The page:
- 'Money' took home a cool $100m guaranteed but will have upside from pay-per-view revenue
Floyd Mayweather stopped Conor McGregor with an emphatic 10th round TKO but the hard work was already done long before.
'Money' moved to 50-0 but that meant little compared to the incredible £500m the fight was reportedly worth when considering revenue from pay-per-view and gate revenue.
For a man obsessed with money, it was the perfect storm: a fight where the outcome or risk, both in terms of his official record and the potential damage physically in the ring, was minimal.
Mayweather looked like he had come in from a run in the post-fight interview with Showtime, accept a slight cut to his eyebrow.
What is Floyd Mayweather’s net worth?
- READ MORE
- Conor McGregor hit with multi-million-pound lawsuit days before big fight
- Pacquiao confirms plan to face McGregor in his next fight
- Joshua vows to guide fans past Fury, into promised land
- Floyd Mayweather announces return to boxing ring
- Nurmagomedov accused of retiring because he's ‘scared’ of McGregor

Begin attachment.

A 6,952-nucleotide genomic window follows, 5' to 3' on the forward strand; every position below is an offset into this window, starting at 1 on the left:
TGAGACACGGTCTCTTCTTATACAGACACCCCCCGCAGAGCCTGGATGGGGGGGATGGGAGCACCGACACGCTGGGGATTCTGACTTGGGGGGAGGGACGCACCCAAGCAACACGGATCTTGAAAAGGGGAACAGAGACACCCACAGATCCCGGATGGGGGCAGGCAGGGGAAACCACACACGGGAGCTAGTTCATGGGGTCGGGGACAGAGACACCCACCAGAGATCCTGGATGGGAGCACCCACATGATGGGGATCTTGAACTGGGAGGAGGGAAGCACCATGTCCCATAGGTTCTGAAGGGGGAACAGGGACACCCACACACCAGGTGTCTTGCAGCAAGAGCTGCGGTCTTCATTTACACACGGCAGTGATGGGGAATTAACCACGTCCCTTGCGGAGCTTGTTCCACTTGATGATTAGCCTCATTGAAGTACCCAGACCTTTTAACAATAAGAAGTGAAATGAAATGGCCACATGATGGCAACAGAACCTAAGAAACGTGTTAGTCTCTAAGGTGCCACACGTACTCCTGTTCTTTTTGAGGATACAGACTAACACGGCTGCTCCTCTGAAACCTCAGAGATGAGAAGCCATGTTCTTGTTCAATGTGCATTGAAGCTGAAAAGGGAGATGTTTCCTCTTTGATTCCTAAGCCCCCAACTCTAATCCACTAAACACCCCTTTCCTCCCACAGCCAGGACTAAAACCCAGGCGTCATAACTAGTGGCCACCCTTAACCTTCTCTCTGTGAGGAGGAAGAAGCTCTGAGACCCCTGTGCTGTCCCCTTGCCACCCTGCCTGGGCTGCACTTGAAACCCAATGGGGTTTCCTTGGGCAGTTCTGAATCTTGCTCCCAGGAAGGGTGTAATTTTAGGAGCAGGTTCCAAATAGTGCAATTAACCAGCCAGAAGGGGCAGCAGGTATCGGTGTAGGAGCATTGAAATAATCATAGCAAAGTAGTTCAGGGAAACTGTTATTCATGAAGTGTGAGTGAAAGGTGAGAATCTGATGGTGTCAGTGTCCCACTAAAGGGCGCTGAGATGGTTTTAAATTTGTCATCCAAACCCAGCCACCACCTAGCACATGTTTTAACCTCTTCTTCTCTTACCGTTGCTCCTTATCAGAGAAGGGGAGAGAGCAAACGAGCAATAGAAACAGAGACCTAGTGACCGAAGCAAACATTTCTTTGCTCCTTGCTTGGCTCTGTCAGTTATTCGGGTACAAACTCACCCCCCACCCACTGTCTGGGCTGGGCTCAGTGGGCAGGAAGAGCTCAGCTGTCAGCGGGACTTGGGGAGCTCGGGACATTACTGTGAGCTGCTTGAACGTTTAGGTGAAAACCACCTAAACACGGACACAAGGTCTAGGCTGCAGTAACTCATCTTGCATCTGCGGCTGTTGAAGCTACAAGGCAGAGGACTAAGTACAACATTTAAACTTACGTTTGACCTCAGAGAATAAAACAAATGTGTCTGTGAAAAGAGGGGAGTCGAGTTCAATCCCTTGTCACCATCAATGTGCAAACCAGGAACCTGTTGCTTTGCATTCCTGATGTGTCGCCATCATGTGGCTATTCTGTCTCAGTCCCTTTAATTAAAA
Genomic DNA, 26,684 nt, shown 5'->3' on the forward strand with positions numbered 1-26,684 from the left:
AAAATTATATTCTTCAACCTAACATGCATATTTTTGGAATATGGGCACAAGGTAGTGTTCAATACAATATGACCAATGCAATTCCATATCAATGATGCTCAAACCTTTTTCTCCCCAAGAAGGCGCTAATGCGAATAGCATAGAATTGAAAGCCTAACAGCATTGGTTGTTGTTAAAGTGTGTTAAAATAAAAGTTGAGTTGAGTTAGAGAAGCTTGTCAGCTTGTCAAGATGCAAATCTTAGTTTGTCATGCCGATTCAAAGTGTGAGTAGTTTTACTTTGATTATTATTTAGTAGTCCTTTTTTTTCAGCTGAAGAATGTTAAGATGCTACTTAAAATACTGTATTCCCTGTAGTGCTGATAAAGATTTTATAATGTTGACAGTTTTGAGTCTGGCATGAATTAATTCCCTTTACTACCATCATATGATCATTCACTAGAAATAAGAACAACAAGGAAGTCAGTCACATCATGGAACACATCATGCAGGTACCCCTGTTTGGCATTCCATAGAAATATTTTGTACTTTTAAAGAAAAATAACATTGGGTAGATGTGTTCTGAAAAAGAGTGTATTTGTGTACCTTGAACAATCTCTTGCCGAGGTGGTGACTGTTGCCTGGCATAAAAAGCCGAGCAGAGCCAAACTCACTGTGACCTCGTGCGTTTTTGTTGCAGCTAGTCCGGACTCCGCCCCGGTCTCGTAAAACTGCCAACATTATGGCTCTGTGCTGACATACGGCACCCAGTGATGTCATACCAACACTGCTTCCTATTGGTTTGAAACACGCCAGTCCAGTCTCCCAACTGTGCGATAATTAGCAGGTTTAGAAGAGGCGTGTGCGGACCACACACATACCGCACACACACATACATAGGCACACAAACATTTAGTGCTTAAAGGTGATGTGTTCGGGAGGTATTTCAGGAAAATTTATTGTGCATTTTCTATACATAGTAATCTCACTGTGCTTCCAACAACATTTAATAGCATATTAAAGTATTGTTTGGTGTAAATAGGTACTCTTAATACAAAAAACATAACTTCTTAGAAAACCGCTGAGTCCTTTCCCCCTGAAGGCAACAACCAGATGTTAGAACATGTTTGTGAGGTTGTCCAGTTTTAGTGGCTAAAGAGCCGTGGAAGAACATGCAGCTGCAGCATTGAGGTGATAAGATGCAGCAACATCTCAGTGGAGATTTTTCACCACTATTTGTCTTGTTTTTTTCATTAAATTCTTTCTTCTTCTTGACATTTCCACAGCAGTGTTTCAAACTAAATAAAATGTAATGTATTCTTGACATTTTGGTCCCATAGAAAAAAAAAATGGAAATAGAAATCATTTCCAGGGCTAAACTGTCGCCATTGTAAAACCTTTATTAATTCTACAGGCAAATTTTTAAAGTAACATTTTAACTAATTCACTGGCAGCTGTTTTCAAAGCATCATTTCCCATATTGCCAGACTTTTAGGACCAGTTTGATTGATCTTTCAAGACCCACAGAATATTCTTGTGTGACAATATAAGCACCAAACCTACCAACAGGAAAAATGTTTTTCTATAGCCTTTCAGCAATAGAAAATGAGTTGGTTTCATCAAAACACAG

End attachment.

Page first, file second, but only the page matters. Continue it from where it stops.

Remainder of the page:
- Grief casts shadow over Khabib ahead of UFC title showdown
Mayweather has changed the face of the game in terms of prize fighting.
When you can fight Andre Berto, a fringe world level fighter throughout his career, for $32m, why risk fighting Manny Pacquiao in his prime or taking on a young lion like Errol Spence Jr or Terence Crawford right now?
His fight with Manny Pacquiao broke all records, despite missing its window for a competitive duel by a few years, landing 4.6 million PPV buys, a total gate worth $73m and sponsorships totalling $13m.
All together the Pacquiao fight produced $600m to become the highest-grossing day in sporting history—wow!
The Las Vegas resident became cosy atop of Forbes rich list for highest paid athletes in 2012, 2013 and 2014 and ranked number 34 in a list of America's richest entrepreneurs under 40 last year, but has now turned 40 years of age.
While Mayweather earned $100m basic from the Pacquiao fight, he brought home a total of $220-240m once the PPV revenue was divided up, meaning a 40 percent cut.
So Mayweather earned 120 percent more than his basic fee for fighting when it was all said and done, so we can expect at least that this time around and probably more given expectations of new records for PPV buys.
Based on Forbes' initial $340m worth before the fight, Mayweather will now be worth at least $580m (£450m)